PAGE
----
Exotic bases of functions for fourier decomposition?

It is useful to express a function as a combination of sin(kx) and cos(kx) terms because differentiating those functions twice is the same as applying a scale factor (of -k^(2)). In other words, they are eigenfunctions of the operator d^(2)/dx^(2) with the eigenvalue -k^(2).

The whole idea behind Sturm-Liouville theory is that you can change the operator to something else that's amenable to the problem you're trying to solve, which will give you a different set of eigenfunctions that are specific to your problem. Then, you can express other functions as a combination of those eigenfunctions, as a basis.
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You should look at the Laplace transform which is used in control theory. Or wavelet transforms which are used to compress images (although modern standards don't use them much anymore). There is also Hough and Radon transform used in CT scan but I don't know/remember much about them.
In quantum mechanics every problem is associated with a complete set of function on which you decompose a generic wavefunction. For example if you have an harmonic oscillator you can get the most out of decomposing your wavefunction on the basis of Hermite polynomials or if you have a point particle on a sphere you can decompise the radial parts of the wavefunction on the spherical harmonics
In addition to the other answers, it might be interesting for you to also look at Gabor transform and frames. They are not (usually) orthonormal, but also give decompositions of functions.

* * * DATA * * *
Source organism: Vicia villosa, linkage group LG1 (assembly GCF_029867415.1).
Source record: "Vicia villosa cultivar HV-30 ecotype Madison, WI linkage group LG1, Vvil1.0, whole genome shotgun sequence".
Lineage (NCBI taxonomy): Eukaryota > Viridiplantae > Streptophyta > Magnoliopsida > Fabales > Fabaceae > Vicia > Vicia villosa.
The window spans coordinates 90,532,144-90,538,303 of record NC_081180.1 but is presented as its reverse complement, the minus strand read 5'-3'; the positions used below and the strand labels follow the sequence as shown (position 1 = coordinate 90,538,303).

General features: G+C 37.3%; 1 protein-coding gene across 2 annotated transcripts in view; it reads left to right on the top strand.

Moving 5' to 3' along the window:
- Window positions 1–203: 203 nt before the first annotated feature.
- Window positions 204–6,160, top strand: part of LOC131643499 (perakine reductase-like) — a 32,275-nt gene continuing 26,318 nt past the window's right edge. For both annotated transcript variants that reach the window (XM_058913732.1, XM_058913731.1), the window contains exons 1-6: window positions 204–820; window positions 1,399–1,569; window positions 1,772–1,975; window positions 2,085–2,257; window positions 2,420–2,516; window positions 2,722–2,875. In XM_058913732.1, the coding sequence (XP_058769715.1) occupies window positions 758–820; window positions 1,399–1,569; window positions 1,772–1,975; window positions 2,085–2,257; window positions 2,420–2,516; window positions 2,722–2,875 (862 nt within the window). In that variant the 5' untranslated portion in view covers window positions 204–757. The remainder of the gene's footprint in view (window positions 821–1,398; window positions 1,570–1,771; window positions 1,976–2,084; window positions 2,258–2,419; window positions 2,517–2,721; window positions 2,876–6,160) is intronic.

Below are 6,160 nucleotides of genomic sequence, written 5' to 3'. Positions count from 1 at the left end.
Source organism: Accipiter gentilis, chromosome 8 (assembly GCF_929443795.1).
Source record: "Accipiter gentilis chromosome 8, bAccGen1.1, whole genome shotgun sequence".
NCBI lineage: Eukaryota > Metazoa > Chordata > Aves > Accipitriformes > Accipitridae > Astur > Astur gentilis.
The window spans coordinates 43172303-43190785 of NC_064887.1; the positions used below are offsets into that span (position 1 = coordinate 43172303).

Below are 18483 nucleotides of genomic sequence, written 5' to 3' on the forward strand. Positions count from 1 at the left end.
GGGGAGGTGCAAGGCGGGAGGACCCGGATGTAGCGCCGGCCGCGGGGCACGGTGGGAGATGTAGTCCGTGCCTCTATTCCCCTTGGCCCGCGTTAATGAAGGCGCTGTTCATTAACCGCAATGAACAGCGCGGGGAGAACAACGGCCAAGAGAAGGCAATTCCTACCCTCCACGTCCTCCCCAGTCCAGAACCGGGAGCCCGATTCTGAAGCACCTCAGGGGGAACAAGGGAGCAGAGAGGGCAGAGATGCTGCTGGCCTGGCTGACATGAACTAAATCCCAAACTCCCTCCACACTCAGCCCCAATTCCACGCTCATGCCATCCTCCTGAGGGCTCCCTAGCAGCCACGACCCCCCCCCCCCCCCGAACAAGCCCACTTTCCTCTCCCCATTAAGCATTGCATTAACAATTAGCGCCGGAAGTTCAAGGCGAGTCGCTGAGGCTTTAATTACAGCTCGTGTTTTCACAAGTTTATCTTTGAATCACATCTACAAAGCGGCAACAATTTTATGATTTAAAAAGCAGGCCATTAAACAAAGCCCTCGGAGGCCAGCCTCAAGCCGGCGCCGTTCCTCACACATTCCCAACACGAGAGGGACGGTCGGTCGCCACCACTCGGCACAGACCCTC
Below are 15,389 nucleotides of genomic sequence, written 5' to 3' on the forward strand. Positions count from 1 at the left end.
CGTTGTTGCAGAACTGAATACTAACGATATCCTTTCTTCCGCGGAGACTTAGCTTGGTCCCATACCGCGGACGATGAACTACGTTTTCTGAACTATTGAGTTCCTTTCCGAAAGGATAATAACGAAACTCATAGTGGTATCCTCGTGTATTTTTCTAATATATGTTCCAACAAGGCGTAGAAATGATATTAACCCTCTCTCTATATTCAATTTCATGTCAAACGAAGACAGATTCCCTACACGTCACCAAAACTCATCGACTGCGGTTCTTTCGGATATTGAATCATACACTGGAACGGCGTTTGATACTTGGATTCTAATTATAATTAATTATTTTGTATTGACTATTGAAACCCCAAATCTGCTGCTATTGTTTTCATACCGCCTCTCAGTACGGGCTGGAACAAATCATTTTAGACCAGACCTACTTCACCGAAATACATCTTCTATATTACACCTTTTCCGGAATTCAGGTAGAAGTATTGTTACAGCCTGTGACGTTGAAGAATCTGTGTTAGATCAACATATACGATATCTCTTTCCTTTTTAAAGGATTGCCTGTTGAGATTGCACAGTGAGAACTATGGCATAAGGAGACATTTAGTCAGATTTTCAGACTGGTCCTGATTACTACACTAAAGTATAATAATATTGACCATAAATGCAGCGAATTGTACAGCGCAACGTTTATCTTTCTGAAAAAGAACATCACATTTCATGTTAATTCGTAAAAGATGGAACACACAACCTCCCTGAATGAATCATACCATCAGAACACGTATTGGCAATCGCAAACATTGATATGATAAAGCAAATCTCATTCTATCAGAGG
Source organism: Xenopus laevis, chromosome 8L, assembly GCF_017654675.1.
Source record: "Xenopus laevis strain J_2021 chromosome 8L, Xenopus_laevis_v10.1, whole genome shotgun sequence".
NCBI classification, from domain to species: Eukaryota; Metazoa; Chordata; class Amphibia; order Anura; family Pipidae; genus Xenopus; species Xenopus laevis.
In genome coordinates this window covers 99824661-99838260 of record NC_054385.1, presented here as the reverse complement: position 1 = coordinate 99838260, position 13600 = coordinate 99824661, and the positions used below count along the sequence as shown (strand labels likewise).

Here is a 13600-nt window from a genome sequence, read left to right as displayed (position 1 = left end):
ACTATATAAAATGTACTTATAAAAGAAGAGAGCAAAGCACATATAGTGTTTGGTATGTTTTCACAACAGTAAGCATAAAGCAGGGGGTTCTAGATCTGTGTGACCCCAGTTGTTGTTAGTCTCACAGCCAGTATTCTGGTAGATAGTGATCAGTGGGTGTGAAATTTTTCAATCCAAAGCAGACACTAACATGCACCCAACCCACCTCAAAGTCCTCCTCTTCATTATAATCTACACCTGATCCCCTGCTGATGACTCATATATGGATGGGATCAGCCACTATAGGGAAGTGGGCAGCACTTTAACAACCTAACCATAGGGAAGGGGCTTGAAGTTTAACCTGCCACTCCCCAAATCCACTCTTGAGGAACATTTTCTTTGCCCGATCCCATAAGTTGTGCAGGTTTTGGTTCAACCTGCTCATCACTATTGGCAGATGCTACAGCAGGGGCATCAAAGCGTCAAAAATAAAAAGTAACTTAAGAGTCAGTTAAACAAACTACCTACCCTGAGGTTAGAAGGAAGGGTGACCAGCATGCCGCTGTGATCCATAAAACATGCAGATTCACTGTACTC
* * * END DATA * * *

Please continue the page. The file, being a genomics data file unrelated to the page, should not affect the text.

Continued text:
EDIT: One other thing I haven't seen mentioned is Chebysev-Fourier expansion. It also has some nice properties.
Keep in mind that an important property of the Fourier transform is that it switches (up to some factor of i) between pointwise multiplication and differentiating. I'm not sure if this is the raison d etre of the transform, but it leads to pretty important statements such as the Fourier inversion theorem
You should look into finite elements discretization. It's a way of creating a non orthogonal basis set that captures arbitrary geometries and produces sparse equations.
Can you tell me what you’re even talking about? What can you use this for in the real world?
Sincerely an idiot.
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Wavelets
If you don't make it trigonometric or complex exponential, then it's not really the Fourier transform anymore. Then it's just some other change of basis transformation that is convenient for the problem at hand. For instance, wavelet decompositions are an example of that, and these are used in image compression.

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